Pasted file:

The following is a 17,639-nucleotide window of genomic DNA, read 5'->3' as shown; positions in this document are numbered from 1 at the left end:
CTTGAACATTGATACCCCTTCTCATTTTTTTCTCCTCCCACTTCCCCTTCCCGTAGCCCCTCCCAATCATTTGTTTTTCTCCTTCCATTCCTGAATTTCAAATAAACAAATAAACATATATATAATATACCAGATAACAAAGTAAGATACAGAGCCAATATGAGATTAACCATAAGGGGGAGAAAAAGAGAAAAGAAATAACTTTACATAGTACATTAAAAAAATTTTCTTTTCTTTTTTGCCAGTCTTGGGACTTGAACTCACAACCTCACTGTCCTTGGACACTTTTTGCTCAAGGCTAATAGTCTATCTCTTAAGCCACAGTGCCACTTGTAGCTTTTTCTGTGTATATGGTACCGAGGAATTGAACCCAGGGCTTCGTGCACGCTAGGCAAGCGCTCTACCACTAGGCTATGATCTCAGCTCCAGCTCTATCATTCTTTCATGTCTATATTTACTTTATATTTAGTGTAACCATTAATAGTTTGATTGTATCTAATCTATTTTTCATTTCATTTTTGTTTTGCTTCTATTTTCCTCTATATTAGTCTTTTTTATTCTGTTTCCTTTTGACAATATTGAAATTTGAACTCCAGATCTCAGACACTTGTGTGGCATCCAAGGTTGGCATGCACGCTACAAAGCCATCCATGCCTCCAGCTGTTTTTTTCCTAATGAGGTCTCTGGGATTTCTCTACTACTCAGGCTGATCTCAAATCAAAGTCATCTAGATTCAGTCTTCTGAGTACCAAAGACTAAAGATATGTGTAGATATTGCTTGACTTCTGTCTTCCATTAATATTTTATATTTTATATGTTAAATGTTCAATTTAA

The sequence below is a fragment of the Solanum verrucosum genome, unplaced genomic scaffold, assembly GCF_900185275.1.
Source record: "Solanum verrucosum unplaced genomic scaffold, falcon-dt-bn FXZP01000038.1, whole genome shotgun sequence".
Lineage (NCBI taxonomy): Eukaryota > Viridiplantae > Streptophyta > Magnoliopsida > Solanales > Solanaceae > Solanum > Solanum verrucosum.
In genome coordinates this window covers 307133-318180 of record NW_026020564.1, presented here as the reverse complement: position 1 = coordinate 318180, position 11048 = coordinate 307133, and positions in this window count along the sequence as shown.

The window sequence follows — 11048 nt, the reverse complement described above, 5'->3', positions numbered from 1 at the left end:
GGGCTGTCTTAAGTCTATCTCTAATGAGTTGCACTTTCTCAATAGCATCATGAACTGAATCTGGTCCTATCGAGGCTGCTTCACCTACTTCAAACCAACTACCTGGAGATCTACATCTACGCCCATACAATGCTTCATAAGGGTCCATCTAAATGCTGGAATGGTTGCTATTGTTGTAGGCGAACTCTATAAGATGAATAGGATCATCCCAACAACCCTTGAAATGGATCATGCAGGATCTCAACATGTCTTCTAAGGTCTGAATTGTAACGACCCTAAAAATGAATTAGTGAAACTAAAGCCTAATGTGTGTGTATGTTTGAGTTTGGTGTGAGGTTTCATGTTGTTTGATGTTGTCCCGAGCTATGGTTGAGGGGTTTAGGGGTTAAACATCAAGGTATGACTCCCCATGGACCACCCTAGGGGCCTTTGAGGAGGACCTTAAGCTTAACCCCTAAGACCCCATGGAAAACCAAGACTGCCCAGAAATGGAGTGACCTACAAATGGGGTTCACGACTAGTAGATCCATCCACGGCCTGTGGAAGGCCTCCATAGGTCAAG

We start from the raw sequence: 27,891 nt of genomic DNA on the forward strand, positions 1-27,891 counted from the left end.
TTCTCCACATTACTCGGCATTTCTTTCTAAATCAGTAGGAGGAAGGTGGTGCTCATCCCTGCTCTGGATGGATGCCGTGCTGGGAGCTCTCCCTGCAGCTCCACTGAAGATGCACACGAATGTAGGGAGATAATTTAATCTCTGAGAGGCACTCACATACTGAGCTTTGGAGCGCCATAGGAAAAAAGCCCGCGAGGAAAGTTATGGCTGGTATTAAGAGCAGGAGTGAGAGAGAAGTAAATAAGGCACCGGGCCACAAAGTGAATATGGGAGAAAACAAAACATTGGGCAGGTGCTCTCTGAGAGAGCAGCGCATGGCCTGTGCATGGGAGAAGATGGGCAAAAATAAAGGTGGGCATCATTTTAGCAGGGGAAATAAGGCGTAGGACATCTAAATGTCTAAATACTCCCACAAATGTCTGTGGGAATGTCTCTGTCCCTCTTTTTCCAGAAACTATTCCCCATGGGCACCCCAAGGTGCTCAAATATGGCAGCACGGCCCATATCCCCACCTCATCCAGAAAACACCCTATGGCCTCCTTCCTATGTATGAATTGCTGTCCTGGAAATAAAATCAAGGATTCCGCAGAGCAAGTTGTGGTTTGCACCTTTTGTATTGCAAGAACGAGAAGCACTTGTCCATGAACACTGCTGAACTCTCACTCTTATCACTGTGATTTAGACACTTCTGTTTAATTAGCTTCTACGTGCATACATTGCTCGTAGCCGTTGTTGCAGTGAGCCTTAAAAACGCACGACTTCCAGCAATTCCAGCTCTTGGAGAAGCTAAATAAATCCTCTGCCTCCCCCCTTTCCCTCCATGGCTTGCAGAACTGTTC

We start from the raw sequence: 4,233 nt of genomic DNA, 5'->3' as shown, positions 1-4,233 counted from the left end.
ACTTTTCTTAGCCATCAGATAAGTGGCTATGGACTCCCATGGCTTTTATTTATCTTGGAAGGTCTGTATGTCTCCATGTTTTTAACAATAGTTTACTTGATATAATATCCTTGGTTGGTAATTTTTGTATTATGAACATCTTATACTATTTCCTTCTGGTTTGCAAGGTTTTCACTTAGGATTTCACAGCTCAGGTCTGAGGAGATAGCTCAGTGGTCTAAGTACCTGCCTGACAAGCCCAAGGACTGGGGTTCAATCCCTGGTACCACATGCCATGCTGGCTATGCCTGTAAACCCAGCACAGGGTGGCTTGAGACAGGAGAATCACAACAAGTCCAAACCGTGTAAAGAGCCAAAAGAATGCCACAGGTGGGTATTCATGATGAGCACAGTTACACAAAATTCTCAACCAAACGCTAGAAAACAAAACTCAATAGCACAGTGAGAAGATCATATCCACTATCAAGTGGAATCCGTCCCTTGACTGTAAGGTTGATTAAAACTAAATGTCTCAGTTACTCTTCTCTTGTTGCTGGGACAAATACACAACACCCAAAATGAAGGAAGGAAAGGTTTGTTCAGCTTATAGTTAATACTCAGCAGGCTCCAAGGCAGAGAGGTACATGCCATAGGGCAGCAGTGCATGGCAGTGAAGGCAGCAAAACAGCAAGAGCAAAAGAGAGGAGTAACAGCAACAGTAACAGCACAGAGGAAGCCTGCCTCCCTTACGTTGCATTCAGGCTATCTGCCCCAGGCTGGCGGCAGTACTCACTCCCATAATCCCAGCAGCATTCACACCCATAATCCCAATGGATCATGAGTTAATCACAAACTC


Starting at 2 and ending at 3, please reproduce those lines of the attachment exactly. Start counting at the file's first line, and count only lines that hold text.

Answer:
CTTGAACATTGATACCCCTTCTCATTTTTTTCTCCTCCCACTTCCCCTTCCCGTAGCCCCTCCCAATCATTTGTTTTTCTCCTTCCATTCCTGAATTTCAAATAAACAAATAAACATATATATAATATACCAGATAACAAAGTAAGATACAGAGCCAATATGAGATTAACCATAAGGGGGAGAAAAAGAGAAAAGAAATAACTTTACATAGTACATTAAAAAAATTTTCTTTTCTTTTTTGCCAGTCTTGGGACTTGAACTCACAACCTCACTGTCCTTGGACACTTTTTGCTCAAGGCTAATAGTCTATCTCTTAAGCCACAGTGCCACTTGTAGCTTTTTCTGTGTATATGGTACCGAGGAATTGAACCCAGGGCTTCGTGCACGCTAGGCAAGCGCTCTACCACTAGGCTATGATCTCAGCTCCAGCTCTATCATTCTTTCATGTCTATATTTACTTTATATTTAGTGTAACCATTAATAGTTTGATTGTATCTAATCTATTTTTCATTTCATTTTTGTTTTGCTTCTATTTTCCTCTATATTAGTCTTTTTTATTCTGTTTCCTTTTGACAATATTGAAATTTGAACTCCAGATCTCAGACACTTGTGTGGCATCCAAGGTTGGCATGCACGCTACAAAGCCATCCATGCCTCCAGCTGTTTTTTTCCTAATGAGGTCTCTGGGATTTCTCTACTACTCAGGCTGATCTCAAATCAAAGTCATCTAGATTCAGTCTTCTGAGTACCAAAGACTAAAGATATGTGTAGATATTGCTTGACTTCTGTCTTCCATTAATATTTTATATTTTATATGTTAAATGTTCAATTTAA

The sequence below is a fragment of the Solanum verrucosum genome, unplaced genomic scaffold, assembly GCF_900185275.1.